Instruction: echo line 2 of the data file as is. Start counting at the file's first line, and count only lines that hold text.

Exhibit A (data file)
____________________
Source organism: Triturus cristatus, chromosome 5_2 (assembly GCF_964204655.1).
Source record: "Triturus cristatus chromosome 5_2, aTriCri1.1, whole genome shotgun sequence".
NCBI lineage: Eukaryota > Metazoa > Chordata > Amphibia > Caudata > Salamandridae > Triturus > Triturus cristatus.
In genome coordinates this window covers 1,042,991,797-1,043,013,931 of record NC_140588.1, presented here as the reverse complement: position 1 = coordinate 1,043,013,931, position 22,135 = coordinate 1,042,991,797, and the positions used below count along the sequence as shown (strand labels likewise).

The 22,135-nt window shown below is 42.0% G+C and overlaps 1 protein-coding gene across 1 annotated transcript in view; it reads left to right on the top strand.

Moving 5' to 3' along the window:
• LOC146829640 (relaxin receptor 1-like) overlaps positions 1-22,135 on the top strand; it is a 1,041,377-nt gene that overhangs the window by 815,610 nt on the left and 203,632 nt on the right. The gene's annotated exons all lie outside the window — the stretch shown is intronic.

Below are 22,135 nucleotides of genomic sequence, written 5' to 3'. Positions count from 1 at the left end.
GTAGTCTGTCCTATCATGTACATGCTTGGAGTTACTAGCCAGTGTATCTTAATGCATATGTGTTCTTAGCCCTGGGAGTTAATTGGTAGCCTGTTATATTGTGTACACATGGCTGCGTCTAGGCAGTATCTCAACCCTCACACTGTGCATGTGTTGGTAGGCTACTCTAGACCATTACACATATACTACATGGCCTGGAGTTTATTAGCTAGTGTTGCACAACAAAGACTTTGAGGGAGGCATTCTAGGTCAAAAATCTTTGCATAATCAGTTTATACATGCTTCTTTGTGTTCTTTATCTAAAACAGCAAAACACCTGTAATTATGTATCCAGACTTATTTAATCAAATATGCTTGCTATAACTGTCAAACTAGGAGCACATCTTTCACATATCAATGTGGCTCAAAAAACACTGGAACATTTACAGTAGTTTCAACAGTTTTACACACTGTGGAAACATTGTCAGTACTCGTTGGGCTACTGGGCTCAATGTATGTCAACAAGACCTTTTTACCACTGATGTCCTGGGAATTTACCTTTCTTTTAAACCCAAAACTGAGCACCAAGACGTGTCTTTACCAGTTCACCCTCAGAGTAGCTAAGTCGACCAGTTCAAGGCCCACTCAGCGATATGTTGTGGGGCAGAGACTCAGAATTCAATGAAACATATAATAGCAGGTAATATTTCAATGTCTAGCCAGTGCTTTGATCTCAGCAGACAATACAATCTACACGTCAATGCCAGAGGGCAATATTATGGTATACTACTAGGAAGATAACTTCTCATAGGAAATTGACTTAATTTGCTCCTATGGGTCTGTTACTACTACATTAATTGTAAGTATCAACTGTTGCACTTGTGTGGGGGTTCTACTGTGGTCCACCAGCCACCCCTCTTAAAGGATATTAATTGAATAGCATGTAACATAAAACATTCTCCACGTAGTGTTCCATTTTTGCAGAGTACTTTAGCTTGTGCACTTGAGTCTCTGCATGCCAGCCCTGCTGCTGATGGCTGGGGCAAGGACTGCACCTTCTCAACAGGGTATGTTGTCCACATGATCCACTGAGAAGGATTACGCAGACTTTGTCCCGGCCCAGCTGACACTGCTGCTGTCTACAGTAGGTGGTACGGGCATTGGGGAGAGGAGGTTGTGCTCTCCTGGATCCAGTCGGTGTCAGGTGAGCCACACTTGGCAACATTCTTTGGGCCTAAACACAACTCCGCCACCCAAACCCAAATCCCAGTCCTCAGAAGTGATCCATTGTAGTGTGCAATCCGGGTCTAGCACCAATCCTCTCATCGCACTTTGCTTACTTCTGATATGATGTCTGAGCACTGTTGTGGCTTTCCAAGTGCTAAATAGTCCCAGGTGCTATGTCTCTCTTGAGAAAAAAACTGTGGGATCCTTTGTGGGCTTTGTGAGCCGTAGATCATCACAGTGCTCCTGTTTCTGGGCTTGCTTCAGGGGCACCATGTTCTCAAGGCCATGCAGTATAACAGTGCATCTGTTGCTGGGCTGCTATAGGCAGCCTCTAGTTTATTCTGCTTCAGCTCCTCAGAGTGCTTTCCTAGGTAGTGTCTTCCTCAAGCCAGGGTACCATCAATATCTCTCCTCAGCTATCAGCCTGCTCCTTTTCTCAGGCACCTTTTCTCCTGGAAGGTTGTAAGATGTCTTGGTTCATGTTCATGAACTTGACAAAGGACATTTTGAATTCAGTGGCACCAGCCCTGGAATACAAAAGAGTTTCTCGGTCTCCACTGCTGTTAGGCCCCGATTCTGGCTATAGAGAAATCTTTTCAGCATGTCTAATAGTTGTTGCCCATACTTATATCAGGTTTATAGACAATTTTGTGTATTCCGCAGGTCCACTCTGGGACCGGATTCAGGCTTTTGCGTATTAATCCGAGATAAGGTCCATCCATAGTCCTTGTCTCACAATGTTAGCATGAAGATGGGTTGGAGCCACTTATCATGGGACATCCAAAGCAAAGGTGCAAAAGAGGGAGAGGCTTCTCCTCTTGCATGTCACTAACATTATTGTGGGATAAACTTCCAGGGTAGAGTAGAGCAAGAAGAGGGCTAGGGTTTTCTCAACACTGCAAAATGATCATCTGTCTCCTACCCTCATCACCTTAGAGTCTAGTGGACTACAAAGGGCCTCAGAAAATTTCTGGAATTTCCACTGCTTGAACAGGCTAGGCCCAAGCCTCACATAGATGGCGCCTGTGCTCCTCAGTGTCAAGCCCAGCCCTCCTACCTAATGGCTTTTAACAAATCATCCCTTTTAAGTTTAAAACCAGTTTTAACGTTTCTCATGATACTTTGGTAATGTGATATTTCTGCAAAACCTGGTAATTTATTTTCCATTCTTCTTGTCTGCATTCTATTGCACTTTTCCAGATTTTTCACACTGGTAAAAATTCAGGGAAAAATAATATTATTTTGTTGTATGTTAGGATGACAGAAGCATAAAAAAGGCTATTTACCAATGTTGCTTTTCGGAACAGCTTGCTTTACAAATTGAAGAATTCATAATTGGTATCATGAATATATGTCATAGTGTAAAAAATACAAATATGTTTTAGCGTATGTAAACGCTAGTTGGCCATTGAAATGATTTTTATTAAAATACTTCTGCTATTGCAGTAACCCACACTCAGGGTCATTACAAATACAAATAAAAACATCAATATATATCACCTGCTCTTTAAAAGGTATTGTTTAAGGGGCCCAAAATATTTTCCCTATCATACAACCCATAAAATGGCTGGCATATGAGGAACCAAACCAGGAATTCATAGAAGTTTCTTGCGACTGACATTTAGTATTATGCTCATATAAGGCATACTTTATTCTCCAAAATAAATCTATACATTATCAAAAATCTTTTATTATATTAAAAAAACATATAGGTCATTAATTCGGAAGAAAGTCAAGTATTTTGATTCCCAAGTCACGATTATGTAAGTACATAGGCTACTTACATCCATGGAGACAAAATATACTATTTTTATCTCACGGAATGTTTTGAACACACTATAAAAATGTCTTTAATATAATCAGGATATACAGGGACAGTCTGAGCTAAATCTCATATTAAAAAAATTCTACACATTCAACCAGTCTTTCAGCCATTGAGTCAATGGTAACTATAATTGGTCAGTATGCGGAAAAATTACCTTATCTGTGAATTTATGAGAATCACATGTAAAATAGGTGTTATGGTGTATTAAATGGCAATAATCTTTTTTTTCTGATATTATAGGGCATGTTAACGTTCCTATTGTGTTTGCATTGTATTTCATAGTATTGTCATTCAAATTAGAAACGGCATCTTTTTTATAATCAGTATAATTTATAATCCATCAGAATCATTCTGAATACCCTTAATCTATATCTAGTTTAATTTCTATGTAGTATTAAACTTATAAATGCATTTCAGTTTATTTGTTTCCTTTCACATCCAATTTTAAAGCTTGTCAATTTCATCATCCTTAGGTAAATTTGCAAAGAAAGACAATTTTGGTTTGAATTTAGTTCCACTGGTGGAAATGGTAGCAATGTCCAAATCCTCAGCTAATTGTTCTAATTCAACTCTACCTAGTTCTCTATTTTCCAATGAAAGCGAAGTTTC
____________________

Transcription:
Source record: "Triturus cristatus chromosome 5_2, aTriCri1.1, whole genome shotgun sequence".